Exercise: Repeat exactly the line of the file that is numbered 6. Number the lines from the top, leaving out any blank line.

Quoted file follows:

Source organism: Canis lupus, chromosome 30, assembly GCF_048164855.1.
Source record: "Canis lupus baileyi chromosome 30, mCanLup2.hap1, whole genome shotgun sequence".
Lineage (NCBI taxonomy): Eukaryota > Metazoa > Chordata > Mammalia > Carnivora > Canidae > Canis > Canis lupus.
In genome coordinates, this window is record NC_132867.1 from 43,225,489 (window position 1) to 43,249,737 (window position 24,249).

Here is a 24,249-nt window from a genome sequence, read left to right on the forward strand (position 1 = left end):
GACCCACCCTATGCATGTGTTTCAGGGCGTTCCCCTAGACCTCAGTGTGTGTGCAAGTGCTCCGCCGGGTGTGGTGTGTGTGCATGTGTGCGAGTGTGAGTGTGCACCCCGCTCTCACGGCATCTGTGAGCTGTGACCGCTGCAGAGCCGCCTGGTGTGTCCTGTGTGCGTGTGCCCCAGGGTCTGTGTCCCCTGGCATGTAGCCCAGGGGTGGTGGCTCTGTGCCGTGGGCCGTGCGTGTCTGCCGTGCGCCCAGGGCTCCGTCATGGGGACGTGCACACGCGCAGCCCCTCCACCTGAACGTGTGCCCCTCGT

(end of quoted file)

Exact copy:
GACCCACCCTATGCATGTGTTTCAGGGCGTTCCCCTAGACCTCAGTGTGTGTGCAAGTGCTCCGCCGGGTGTGGTGTGTGTGCATGTGTGCGAGTGTGAGTGTGCACCCCGCTCTCACGGCATCTGTGAGCTGTGACCGCTGCAGAGCCGCCTGGTGTGTCCTGTGTGCGTGTGCCCCAGGGTCTGTGTCCCCTGGCATGTAGCCCAGGGGTGGTGGCTCTGTGCCGTGGGCCGTGCGTGTCTGCCGTGCGCCCAGGGCTCCGTCATGGGGACGTGCACACGCGCAGCCCCTCCACCTGAACGTGTGCCCCTCGT